How should I approach this? Should I go with a plain MOSFET, since the drain-source current and voltages will never be high simultaneously, or something else?

Edit for comments:

LED datasheets:
White LEDs, Cree XHP70.2, 2x in the 6 V-configuration in series
RGB LEDs, Cree XM-L Color

I will add a schematic soon; adding the entire project's schematic is overkill for the question, so I'll need to draw one up.

As mentioned, the MCU runs a PID controller to adjust the DAC output; the prototype (on a single 3 mm LED) works fine at ~300 Hz, and settles in perhaps 50-100 ms, which is more than good enough.

  • \$\begingroup\$ Comments are not for extended discussion; this conversation has been moved to chat. \$\endgroup\$ – clabacchio Feb 23 '18 at 15:57

This isn't an answer yet, but it was too long to put it in the comments, so here we go.

If you want a linear current sink, use Bimpelrekkie's schematic. This needs tuning, it can be a BJT or a FET, but you get the idea.

Your DAC outputs a voltage that the opamp mirrors on the current sense resistor Rs, which creates a constant current sink.

Since your issue is smooth current control over a very wide range of currents, and especially at the low end, the problem you will run into is:

  • You want a low value sense resistor, as the voltage on it results in wasted heat.
  • However, the opamp's and DAC's offset voltage (total Vo) are not zero.

With your 12V supply and 11.8V LED, this leaves only 0.2V for the transistor and sense resistor.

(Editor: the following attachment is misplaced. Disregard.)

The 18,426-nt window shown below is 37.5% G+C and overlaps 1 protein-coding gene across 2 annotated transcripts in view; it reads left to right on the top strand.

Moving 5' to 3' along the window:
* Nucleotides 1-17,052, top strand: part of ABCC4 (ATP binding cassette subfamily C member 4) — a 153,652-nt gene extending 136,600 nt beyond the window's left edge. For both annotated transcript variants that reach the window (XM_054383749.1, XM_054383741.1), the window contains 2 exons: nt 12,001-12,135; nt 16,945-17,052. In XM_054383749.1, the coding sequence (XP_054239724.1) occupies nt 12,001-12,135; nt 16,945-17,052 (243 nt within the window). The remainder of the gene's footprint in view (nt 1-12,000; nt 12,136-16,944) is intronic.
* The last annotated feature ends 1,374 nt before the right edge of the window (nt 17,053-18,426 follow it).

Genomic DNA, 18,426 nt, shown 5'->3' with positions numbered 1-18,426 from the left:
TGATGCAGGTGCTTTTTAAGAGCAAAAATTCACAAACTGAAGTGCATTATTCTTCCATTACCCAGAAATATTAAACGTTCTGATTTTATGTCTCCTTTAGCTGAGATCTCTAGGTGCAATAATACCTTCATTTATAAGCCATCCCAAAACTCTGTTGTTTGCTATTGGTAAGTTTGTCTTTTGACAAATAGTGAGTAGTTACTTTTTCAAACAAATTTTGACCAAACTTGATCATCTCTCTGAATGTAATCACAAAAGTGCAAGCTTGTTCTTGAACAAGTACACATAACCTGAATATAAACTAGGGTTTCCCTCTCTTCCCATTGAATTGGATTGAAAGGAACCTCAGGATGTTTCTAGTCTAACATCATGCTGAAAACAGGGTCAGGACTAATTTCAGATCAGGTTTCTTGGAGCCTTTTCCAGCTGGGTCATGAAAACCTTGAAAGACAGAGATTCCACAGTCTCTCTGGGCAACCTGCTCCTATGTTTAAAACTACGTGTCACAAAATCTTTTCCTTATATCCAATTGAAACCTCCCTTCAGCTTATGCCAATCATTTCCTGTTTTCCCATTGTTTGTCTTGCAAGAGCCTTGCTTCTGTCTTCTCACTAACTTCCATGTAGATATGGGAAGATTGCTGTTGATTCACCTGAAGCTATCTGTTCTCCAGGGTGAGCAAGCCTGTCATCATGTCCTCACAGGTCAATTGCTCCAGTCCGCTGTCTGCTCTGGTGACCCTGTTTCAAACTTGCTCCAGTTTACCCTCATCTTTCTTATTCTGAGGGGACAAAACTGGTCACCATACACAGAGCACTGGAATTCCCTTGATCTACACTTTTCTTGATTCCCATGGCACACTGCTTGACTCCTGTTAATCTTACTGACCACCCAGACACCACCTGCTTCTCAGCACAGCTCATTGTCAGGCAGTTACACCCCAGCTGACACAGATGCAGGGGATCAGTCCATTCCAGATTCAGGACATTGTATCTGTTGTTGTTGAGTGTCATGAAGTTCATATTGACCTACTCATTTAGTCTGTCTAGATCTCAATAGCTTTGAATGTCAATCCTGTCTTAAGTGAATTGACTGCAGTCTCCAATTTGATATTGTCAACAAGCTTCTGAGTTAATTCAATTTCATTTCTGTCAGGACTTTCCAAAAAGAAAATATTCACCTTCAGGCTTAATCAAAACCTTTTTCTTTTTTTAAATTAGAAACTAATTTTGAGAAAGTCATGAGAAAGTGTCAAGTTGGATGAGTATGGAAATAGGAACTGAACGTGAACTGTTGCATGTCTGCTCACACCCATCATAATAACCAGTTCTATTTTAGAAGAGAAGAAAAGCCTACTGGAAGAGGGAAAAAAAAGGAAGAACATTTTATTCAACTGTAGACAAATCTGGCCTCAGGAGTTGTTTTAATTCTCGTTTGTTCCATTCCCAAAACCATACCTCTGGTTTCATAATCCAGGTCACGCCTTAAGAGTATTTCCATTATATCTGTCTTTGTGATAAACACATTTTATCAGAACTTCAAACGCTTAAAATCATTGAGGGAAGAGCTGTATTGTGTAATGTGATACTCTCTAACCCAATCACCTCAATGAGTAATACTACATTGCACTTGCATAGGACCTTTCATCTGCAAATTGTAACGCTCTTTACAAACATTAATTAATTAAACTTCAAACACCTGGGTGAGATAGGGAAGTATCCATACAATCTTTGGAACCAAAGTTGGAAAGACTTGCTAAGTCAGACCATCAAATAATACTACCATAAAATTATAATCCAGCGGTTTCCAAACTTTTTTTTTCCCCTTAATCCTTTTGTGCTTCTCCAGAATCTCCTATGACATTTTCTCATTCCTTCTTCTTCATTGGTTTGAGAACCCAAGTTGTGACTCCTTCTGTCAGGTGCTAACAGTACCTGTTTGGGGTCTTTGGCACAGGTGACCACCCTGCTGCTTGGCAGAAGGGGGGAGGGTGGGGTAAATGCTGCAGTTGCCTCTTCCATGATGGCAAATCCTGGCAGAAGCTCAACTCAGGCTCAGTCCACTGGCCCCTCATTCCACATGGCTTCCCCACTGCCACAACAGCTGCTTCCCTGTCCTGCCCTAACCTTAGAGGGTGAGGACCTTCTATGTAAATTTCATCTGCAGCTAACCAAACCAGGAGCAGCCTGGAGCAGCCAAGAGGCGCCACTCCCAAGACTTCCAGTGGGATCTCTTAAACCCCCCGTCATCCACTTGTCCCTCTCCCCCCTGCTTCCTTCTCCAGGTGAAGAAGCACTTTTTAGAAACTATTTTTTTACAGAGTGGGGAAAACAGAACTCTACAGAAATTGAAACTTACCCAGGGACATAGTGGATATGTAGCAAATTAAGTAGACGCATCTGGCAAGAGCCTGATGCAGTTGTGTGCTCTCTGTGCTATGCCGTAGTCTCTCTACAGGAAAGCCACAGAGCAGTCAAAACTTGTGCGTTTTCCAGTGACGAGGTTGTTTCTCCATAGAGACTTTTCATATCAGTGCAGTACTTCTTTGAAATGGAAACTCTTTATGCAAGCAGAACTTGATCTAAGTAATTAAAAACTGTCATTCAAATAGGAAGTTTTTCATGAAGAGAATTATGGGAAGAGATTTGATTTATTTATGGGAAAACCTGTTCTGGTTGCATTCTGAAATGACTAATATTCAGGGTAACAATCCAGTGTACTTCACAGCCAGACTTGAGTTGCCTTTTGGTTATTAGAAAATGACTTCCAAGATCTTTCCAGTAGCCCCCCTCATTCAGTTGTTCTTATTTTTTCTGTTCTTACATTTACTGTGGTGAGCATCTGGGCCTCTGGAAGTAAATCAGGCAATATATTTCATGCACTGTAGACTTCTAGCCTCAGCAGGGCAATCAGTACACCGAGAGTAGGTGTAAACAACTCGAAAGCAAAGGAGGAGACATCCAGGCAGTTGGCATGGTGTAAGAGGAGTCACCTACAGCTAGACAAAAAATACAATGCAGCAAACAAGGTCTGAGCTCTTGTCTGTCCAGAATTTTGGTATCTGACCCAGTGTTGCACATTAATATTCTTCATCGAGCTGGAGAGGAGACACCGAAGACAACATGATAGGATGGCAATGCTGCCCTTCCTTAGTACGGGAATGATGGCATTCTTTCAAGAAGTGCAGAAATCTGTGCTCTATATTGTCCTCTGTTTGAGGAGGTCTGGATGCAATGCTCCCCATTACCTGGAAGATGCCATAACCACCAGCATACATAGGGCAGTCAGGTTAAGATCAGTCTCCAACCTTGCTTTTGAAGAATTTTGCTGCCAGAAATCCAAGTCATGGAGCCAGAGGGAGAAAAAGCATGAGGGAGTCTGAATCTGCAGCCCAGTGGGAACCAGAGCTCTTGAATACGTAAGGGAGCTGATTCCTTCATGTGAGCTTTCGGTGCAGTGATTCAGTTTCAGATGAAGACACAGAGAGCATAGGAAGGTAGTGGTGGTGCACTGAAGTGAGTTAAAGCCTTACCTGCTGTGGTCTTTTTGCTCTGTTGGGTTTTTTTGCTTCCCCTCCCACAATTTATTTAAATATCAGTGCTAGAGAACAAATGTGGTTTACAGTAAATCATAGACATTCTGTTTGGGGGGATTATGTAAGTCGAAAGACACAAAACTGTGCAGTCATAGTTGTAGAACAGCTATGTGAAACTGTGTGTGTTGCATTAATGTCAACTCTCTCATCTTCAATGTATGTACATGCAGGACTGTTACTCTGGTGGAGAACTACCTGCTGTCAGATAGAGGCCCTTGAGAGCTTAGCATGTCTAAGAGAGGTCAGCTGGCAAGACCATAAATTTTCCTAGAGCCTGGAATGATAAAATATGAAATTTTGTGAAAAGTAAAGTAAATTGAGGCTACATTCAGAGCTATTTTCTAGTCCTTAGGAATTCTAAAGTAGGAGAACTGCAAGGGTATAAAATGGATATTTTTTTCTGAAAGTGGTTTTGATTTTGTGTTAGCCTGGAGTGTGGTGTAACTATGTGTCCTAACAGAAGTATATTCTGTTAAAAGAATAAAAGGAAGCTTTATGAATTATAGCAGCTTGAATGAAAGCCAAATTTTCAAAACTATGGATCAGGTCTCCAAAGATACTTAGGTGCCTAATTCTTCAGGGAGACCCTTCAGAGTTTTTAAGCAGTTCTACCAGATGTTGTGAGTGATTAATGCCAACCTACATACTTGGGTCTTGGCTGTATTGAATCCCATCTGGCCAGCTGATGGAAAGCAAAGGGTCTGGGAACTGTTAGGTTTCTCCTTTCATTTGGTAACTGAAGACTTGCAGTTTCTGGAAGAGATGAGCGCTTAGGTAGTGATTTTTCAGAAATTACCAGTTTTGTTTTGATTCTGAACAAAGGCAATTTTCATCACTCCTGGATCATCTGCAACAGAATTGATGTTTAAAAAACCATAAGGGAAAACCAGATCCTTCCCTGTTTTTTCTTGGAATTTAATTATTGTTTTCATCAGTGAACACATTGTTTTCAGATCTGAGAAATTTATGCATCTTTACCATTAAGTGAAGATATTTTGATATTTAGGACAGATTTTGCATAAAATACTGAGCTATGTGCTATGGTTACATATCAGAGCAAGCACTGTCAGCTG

With 100mV on the sense resistor, at your current of 4.8A, Rs will be 20 mOhms.

Therefore, 10µV offset in the DAC/AOP chain will result in 500µA current.

I'm sure your LEDs will produce visible light at this current. If the offset is positive, even when setting the DAC at zero, you won't be able to turn the LEDs off.

Also if your supply is 12V +/- 5% then the -5% end of the range is 11.4V so the LEDs won't reach full brightness.

Additionally your RGB LEDs have low Vf, so if you drive them from 12V with a linear (non-switching) current source there will be lots of dissipation (efficiency will be 3.8/12 = 31%, so 69% of the power will be wasted as heat in Rs and the transistor).

So, this needs rethinking & planning, more info about the LEDs, how to arrange them in series/parallel to get the best Vf which gives enough headroom for the transistor+Rs without too much waste.

Also you need to decide between a linear and a switching solution.

  • 1
    \$\begingroup\$ +1 Looks like an answer to me... though perhaps not what he was asking, it certainly gives the OP a lot more to think about. \$\endgroup\$ – Trevor_G Feb 23 '18 at 12:17
  • \$\begingroup\$ The RGB LEDs are driven by a lower-voltage supply as mentioned. I'll trim it down such that it provides just enough voltage to run the highest-Vf LED at max brightness, presumably about 3.5-4.0 volts, causing a max drop of about 1.2 V (for the red LED), so about 1.2 W at 1 A. \$\endgroup\$ – exscape Feb 23 '18 at 13:06
  • 1
    \$\begingroup\$ @exscape We (then meaning me and Siemens-OSRAM) used separate voltage rails for each color of the RGB LEDs. Current source control with low overhead was used to set the 100% current value for each. Then PWM was used to adjust from there. See: 16x16 RGB LED modules. \$\endgroup\$ – jonk Feb 23 '18 at 18:30